It's Not Blowing in the Wind

A push in the U.S. Senate for an alternative to proposed "cap-and-trade" legislation began in earnest on the day of the Massachusetts special election, when Senator Byron Dorgan, (D-ND) said that a kinder, gentler energy bill had better prospects of passing, especially in light of the controversial battle on health care.

"In the aftermath of a very, very heavy lift on health care, I think it is unlikely that the Senate will turn next to a very complicated and very controversial subject of cap-and-trade, climate legislation," Dorgan told reporters during a conference call. "I think it is more compelling to turn to an energy bill that is bipartisan."

Dorgan, who read the tea leaves at the bottom of his own cup and has announced that he will not run for reelection this year, made his comments in reference to a study procured by Securing America's Future Energy (SAFE), a nonpartisan organization "that works to reduce America's dependence on foreign oil." SAFE's study supports opening up the eastern Gulf of Mexico to oil and gas drilling 45 miles from shore. A 2006 law put those waters off limits.

The bipartisan compromise that Dorgan envisions involves allowing offshore drilling in the eastern Gulf, while at the same time mandating that as much as 20% of the country's energy derive from renewable sources. 

Dorgan's plan is the typical politician two-step; give the right-wingers a little drill-baby-drill, and give the libbies lots of green power. Interestingly, his plan conveniently coincided with a press release issued the same week from the Department of Energy proposing that wind generate 20% of the electricity in the eastern U.S.

SAFE is spot-on; for our government to deny us the opportunity to drill for oil and natural gas within 45 miles of our own coast is insanity. Anti-capitalist eco-activists contend that setting up rigs inside that range threaten the coast due to oil leaks, but they're wrong. In 2005, monster hurricanes Katrina and Rita whipped up the waters of the Gulf of Mexico with wind gusts over 125 miles per hour, accompanied by chaotic forty-foot waves. The storm battered oil production platforms, actually tore a few drilling rigs from their moorings, and displaced below-surface pipelines. The oil industry was put through a rigorous, real-time, once-in-a-generation test.  Over 800 manned platforms and about 140 rigs are in the Gulf of Mexico, and even with the full wrath of nature unleashed during that hurricane season, they came through with an excellent grade. A mere 13,000 barrels of crude were leaked into the open water, with the environmental impact minor.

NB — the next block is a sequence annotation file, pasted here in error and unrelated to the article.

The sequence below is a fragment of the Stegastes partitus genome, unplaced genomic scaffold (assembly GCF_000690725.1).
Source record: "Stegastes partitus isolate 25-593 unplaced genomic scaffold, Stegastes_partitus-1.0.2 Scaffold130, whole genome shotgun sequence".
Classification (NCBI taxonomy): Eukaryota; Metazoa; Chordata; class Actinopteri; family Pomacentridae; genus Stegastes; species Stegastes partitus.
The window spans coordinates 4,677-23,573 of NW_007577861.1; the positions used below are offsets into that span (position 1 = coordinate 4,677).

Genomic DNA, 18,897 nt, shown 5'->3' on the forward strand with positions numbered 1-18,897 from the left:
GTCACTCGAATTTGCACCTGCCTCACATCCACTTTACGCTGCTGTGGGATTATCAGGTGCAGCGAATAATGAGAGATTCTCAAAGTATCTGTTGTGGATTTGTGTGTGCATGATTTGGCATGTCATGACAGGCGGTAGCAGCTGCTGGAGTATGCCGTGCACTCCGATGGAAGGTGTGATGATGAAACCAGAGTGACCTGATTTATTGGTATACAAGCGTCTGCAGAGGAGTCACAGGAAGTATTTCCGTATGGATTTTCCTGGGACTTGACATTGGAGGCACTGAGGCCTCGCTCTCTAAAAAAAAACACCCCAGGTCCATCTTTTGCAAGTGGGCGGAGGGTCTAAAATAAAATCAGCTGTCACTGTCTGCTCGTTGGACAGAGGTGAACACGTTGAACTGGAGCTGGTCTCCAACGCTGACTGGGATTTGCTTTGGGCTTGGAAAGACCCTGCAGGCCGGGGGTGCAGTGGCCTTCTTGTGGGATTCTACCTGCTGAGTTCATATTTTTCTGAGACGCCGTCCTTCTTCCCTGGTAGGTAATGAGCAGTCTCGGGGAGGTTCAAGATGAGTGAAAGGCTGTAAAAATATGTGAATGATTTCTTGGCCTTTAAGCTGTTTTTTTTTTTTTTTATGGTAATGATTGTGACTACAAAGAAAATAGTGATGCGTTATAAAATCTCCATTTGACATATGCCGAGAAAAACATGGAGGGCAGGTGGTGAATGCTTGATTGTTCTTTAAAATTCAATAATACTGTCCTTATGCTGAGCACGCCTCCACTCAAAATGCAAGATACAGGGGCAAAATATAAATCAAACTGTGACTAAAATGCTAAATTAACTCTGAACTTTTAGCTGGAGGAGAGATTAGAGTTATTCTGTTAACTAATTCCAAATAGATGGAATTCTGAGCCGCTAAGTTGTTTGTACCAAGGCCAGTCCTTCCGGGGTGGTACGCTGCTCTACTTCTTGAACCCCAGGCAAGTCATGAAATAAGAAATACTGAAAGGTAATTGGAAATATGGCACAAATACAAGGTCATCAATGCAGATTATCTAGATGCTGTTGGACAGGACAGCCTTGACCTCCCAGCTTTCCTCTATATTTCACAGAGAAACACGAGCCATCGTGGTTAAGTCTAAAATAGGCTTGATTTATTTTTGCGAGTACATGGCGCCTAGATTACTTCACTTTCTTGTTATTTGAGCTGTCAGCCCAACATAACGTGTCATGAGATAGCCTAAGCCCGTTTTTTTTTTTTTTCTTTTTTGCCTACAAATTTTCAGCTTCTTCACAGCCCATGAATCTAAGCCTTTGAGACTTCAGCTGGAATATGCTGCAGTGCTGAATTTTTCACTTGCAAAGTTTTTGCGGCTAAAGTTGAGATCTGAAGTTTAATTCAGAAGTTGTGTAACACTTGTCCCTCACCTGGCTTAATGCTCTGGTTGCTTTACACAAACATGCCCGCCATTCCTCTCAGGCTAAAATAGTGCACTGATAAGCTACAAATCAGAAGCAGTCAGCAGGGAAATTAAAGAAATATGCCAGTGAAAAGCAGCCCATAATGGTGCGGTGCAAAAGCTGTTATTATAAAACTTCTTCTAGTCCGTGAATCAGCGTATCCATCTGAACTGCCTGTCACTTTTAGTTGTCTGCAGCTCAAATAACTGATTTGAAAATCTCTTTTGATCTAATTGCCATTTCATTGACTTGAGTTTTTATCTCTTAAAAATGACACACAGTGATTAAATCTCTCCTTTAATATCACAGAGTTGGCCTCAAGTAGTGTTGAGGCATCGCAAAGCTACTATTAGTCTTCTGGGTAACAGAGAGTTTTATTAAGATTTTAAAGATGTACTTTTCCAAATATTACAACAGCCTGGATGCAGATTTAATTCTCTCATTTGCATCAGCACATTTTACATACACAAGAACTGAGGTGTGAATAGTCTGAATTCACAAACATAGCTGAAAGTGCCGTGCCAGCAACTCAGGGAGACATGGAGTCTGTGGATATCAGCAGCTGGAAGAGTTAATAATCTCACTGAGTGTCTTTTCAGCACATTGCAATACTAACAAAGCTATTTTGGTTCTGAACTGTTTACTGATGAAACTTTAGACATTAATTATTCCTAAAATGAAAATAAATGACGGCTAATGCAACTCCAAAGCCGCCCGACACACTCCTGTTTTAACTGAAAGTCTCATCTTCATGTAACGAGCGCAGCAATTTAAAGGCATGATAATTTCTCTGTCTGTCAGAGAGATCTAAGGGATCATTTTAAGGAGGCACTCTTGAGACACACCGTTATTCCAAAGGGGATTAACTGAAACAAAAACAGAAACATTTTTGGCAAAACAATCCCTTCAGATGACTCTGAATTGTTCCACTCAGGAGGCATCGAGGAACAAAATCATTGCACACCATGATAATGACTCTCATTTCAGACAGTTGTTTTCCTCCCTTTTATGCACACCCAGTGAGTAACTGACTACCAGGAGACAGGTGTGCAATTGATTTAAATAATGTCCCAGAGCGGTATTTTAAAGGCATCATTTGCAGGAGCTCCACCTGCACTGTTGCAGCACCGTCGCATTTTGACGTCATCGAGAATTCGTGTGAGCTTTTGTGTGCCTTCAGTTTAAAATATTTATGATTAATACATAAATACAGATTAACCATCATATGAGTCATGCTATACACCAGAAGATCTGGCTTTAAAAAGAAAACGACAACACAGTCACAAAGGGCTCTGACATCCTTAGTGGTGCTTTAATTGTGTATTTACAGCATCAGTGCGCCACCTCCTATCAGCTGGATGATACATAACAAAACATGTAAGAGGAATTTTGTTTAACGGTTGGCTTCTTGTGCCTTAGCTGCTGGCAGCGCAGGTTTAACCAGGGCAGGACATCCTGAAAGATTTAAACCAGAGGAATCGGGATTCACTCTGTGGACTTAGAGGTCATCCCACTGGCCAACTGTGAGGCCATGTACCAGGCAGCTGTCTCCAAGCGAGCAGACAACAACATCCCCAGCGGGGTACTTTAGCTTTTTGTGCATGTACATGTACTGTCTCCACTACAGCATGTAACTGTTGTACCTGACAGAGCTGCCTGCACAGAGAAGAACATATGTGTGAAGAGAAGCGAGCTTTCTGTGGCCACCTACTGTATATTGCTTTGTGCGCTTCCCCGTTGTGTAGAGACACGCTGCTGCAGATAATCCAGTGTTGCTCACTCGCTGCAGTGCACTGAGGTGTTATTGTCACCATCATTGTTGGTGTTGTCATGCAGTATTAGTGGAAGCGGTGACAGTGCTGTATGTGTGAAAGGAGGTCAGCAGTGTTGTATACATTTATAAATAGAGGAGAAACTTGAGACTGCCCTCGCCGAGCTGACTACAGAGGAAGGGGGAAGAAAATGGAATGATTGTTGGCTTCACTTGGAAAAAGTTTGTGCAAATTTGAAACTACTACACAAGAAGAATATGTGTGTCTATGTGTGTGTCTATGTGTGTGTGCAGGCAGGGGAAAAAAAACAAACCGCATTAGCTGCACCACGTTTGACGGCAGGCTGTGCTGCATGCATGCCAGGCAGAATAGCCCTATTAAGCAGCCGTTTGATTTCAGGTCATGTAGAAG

America should be drilling within 45 miles of shore -- that's a no-brainer. However, mandating that 20% of our energy come from renewable resources, and particularly wind? That's brainless.

The Department of Energy press release touted research claiming that generating 20% of the eastern U.S.'s energy from wind is as easy as printing $90 billion. According to Reuters,

Wind energy could generate 20 percent of the electricity needed by households and businesses in the eastern half of the United States by 2024, but it would require up to $90 billion in investment, according to a government report released on Wednesday.

For the 20 percent wind scenario to work, billions must be spent on installing wind towers on land and sea and about 22,000 miles of new high-tech power lines to carry the electricity to cities, according to the study from the Energy Department's National Renewable Energy Laboratory.

"Twenty percent wind is an ambitious goal," said David Corbus, the project manager for the study. "A big chunk would have to come from the federal government through programs such as loan guarantees."